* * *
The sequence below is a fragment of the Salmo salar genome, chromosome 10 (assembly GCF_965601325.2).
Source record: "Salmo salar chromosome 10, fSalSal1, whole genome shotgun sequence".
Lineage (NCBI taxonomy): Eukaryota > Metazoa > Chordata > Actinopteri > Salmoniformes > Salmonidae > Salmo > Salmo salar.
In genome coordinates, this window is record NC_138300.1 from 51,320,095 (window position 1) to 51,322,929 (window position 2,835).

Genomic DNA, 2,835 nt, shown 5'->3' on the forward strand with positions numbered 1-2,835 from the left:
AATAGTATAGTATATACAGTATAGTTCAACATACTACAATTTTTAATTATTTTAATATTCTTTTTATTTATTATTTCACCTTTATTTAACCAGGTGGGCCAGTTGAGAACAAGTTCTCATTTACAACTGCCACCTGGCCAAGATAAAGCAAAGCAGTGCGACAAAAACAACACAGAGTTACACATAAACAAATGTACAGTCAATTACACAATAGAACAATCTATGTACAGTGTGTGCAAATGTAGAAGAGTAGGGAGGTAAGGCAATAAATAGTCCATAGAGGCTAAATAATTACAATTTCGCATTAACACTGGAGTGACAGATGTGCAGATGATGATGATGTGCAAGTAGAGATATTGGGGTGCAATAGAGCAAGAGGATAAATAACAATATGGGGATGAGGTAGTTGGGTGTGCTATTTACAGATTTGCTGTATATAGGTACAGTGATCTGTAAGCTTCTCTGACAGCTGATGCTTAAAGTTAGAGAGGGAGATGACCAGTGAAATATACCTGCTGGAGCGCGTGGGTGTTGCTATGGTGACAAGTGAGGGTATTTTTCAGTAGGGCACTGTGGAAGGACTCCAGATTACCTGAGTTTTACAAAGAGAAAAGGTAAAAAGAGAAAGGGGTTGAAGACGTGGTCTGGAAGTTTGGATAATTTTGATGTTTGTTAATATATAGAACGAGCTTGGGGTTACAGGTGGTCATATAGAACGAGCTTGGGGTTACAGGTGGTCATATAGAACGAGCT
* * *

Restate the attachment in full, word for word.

The sequence below is a fragment of the Salmo salar genome, chromosome 10 (assembly GCF_965601325.2).
Source record: "Salmo salar chromosome 10, fSalSal1, whole genome shotgun sequence".
Lineage (NCBI taxonomy): Eukaryota > Metazoa > Chordata > Actinopteri > Salmoniformes > Salmonidae > Salmo > Salmo salar.
In genome coordinates, this window is record NC_138300.1 from 51,320,095 (window position 1) to 51,322,929 (window position 2,835).

Genomic DNA, 2,835 nt, shown 5'->3' on the forward strand with positions numbered 1-2,835 from the left:
AATAGTATAGTATATACAGTATAGTTCAACATACTACAATTTTTAATTATTTTAATATTCTTTTTATTTATTATTTCACCTTTATTTAACCAGGTGGGCCAGTTGAGAACAAGTTCTCATTTACAACTGCCACCTGGCCAAGATAAAGCAAAGCAGTGCGACAAAAACAACACAGAGTTACACATAAACAAATGTACAGTCAATTACACAATAGAACAATCTATGTACAGTGTGTGCAAATGTAGAAGAGTAGGGAGGTAAGGCAATAAATAGTCCATAGAGGCTAAATAATTACAATTTCGCATTAACACTGGAGTGACAGATGTGCAGATGATGATGATGTGCAAGTAGAGATATTGGGGTGCAATAGAGCAAGAGGATAAATAACAATATGGGGATGAGGTAGTTGGGTGTGCTATTTACAGATTTGCTGTATATAGGTACAGTGATCTGTAAGCTTCTCTGACAGCTGATGCTTAAAGTTAGAGAGGGAGATGACCAGTGAAATATACCTGCTGGAGCGCGTGGGTGTTGCTATGGTGACAAGTGAGGGTATTTTTCAGTAGGGCACTGTGGAAGGACTCCAGATTACCTGAGTTTTACAAAGAGAAAAGGTAAAAAGAGAAAGGGGTTGAAGACGTGGTCTGGAAGTTTGGATAATTTTGATGTTTGTTAATATATAGAACGAGCTTGGGGTTACAGGTGGTCATATAGAACGAGCTTGGGGTTACAGGTGGTCATATAGAACGAGCT